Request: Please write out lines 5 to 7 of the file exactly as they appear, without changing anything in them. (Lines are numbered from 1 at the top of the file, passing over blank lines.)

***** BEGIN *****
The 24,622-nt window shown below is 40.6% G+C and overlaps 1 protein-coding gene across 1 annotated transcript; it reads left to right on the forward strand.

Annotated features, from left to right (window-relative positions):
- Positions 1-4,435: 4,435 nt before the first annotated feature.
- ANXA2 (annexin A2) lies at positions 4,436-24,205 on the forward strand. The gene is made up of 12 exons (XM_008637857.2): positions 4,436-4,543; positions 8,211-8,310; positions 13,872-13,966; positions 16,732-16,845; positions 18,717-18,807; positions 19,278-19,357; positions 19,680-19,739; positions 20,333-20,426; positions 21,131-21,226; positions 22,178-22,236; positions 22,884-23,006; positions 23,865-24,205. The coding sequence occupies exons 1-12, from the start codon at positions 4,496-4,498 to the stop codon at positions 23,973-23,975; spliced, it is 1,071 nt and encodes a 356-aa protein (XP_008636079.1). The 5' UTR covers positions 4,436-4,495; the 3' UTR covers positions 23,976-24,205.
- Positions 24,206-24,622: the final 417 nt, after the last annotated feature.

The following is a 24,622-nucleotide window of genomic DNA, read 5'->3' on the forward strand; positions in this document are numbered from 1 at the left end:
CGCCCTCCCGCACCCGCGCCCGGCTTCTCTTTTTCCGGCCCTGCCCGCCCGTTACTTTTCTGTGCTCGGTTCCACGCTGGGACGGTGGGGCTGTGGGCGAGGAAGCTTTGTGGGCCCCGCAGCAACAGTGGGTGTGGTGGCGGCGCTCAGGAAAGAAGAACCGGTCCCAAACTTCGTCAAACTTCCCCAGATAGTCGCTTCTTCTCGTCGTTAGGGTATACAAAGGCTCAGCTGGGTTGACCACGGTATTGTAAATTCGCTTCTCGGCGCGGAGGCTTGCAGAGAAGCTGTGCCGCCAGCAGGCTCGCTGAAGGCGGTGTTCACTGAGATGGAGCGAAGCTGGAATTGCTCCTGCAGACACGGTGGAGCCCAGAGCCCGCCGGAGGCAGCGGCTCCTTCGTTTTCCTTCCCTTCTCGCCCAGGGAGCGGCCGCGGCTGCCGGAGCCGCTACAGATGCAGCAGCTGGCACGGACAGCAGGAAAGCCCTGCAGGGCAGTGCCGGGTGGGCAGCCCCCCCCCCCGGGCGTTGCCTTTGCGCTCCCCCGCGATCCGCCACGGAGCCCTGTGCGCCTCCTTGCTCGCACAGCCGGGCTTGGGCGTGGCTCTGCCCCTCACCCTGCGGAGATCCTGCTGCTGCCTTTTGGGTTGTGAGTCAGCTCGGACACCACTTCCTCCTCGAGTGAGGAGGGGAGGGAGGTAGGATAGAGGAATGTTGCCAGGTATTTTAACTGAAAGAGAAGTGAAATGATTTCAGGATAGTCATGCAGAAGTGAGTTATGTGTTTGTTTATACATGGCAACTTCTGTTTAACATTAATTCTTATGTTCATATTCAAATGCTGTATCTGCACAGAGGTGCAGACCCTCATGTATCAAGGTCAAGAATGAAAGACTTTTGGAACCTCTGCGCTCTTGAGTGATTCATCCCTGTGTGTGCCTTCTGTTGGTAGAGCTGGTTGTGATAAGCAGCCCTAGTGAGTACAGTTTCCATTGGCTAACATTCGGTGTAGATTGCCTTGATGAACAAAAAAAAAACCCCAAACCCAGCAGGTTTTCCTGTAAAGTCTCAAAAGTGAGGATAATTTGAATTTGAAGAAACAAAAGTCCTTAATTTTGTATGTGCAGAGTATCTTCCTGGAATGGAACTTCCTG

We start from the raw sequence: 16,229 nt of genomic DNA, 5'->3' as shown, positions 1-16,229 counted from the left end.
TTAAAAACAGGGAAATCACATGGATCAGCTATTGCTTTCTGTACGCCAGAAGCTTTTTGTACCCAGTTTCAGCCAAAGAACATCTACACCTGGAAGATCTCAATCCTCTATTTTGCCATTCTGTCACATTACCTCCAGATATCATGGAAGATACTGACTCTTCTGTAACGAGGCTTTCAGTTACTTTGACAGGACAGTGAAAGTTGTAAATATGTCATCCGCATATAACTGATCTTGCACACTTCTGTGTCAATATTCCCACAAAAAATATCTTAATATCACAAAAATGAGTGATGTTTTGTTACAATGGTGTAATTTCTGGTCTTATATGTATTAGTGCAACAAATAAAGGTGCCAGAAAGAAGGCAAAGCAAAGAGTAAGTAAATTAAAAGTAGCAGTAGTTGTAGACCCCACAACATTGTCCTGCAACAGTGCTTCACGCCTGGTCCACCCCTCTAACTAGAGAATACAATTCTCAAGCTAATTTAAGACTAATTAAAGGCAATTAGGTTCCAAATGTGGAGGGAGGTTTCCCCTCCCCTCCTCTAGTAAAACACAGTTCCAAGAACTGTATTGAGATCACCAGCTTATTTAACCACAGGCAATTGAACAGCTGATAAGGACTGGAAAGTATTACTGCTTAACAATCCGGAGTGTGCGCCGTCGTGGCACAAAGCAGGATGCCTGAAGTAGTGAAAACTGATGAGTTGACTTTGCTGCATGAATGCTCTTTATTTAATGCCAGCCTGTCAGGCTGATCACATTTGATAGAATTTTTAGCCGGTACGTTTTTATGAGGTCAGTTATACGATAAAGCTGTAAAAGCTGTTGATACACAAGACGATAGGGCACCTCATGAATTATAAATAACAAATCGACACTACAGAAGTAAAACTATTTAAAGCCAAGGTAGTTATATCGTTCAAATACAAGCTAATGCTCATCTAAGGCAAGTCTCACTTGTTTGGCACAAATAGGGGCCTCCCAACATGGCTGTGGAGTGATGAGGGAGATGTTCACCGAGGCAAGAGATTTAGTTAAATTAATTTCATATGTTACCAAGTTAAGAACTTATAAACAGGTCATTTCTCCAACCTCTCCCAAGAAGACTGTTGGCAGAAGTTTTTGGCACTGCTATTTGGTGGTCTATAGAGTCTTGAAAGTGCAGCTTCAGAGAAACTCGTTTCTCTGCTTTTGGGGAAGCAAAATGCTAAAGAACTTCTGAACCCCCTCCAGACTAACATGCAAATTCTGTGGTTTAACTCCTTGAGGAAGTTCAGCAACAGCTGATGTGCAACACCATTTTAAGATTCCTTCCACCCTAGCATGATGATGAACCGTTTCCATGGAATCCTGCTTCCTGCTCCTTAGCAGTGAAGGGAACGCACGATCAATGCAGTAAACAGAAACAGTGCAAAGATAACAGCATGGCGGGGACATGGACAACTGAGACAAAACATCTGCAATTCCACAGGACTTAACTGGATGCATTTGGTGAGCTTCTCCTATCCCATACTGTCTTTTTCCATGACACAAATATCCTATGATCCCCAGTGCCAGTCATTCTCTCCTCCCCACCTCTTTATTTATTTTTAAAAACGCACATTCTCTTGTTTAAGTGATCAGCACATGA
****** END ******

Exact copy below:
- Positions 24,206-24,622: the final 417 nt, after the last annotated feature.

The following is a 24,622-nucleotide window of genomic DNA, read 5'->3' on the forward strand; positions in this document are numbered from 1 at the left end:
CGCCCTCCCGCACCCGCGCCCGGCTTCTCTTTTTCCGGCCCTGCCCGCCCGTTACTTTTCTGTGCTCGGTTCCACGCTGGGACGGTGGGGCTGTGGGCGAGGAAGCTTTGTGGGCCCCGCAGCAACAGTGGGTGTGGTGGCGGCGCTCAGGAAAGAAGAACCGGTCCCAAACTTCGTCAAACTTCCCCAGATAGTCGCTTCTTCTCGTCGTTAGGGTATACAAAGGCTCAGCTGGGTTGACCACGGTATTGTAAATTCGCTTCTCGGCGCGGAGGCTTGCAGAGAAGCTGTGCCGCCAGCAGGCTCGCTGAAGGCGGTGTTCACTGAGATGGAGCGAAGCTGGAATTGCTCCTGCAGACACGGTGGAGCCCAGAGCCCGCCGGAGGCAGCGGCTCCTTCGTTTTCCTTCCCTTCTCGCCCAGGGAGCGGCCGCGGCTGCCGGAGCCGCTACAGATGCAGCAGCTGGCACGGACAGCAGGAAAGCCCTGCAGGGCAGTGCCGGGTGGGCAGCCCCCCCCCCCGGGCGTTGCCTTTGCGCTCCCCCGCGATCCGCCACGGAGCCCTGTGCGCCTCCTTGCTCGCACAGCCGGGCTTGGGCGTGGCTCTGCCCCTCACCCTGCGGAGATCCTGCTGCTGCCTTTTGGGTTGTGAGTCAGCTCGGACACCACTTCCTCCTCGAGTGAGGAGGGGAGGGAGGTAGGATAGAGGAATGTTGCCAGGTATTTTAACTGAAAGAGAAGTGAAATGATTTCAGGATAGTCATGCAGAAGTGAGTTATGTGTTTGTTTATACATGGCAACTTCTGTTTAACATTAATTCTTATGTTCATATTCAAATGCTGTATCTGCACAGAGGTGCAGACCCTCATGTATCAAGGTCAAGAATGAAAGACTTTTGGAACCTCTGCGCTCTTGAGTGATTCATCCCTGTGTGTGCCTTCTGTTGGTAGAGCTGGTTGTGATAAGCAGCCCTAGTGAGTACAGTTTCCATTGGCTAACATTCGGTGTAGATTGCCTTGATGAACAAAAAAAAAACCCCAAACCCAGCAGGTTTTCCTGTAAAGTCTCAAAAGTGAGGATAATTTGAATTTGAAGAAACAAAAGTCCTTAATTTTGTATGTGCAGAGTATCTTCCTGGAATGGAACTTCCTG